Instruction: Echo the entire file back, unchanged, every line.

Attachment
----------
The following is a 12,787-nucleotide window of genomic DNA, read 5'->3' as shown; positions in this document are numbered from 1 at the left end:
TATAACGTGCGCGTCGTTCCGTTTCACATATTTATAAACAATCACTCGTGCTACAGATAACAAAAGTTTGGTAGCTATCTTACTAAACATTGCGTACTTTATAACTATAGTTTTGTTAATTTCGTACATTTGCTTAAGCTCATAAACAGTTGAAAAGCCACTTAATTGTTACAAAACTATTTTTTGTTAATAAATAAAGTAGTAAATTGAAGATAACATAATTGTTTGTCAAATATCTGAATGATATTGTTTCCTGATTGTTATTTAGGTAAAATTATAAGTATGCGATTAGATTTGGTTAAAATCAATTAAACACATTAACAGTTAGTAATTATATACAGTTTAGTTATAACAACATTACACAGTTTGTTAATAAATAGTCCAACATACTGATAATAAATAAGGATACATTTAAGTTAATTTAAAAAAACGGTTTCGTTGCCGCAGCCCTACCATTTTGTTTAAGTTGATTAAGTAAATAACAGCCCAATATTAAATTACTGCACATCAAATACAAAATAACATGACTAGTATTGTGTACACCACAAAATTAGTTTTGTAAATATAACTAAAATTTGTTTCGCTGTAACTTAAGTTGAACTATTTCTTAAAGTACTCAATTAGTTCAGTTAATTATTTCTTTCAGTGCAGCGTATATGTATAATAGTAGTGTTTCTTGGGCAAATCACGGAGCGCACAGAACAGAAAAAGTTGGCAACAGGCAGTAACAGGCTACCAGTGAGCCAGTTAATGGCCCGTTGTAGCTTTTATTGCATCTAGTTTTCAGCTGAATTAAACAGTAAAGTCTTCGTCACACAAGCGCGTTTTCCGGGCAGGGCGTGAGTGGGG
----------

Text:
The following is a 12,787-nucleotide window of genomic DNA, read 5'->3' as shown; positions in this document are numbered from 1 at the left end:
TATAACGTGCGCGTCGTTCCGTTTCACATATTTATAAACAATCACTCGTGCTACAGATAACAAAAGTTTGGTAGCTATCTTACTAAACATTGCGTACTTTATAACTATAGTTTTGTTAATTTCGTACATTTGCTTAAGCTCATAAACAGTTGAAAAGCCACTTAATTGTTACAAAACTATTTTTTGTTAATAAATAAAGTAGTAAATTGAAGATAACATAATTGTTTGTCAAATATCTGAATGATATTGTTTCCTGATTGTTATTTAGGTAAAATTATAAGTATGCGATTAGATTTGGTTAAAATCAATTAAACACATTAACAGTTAGTAATTATATACAGTTTAGTTATAACAACATTACACAGTTTGTTAATAAATAGTCCAACATACTGATAATAAATAAGGATACATTTAAGTTAATTTAAAAAAACGGTTTCGTTGCCGCAGCCCTACCATTTTGTTTAAGTTGATTAAGTAAATAACAGCCCAATATTAAATTACTGCACATCAAATACAAAATAACATGACTAGTATTGTGTACACCACAAAATTAGTTTTGTAAATATAACTAAAATTTGTTTCGCTGTAACTTAAGTTGAACTATTTCTTAAAGTACTCAATTAGTTCAGTTAATTATTTCTTTCAGTGCAGCGTATATGTATAATAGTAGTGTTTCTTGGGCAAATCACGGAGCGCACAGAACAGAAAAAGTTGGCAACAGGCAGTAACAGGCTACCAGTGAGCCAGTTAATGGCCCGTTGTAGCTTTTATTGCATCTAGTTTTCAGCTGAATTAAACAGTAAAGTCTTCGTCACACAAGCGCGTTTTCCGGGCAGGGCGTGAGTGGGG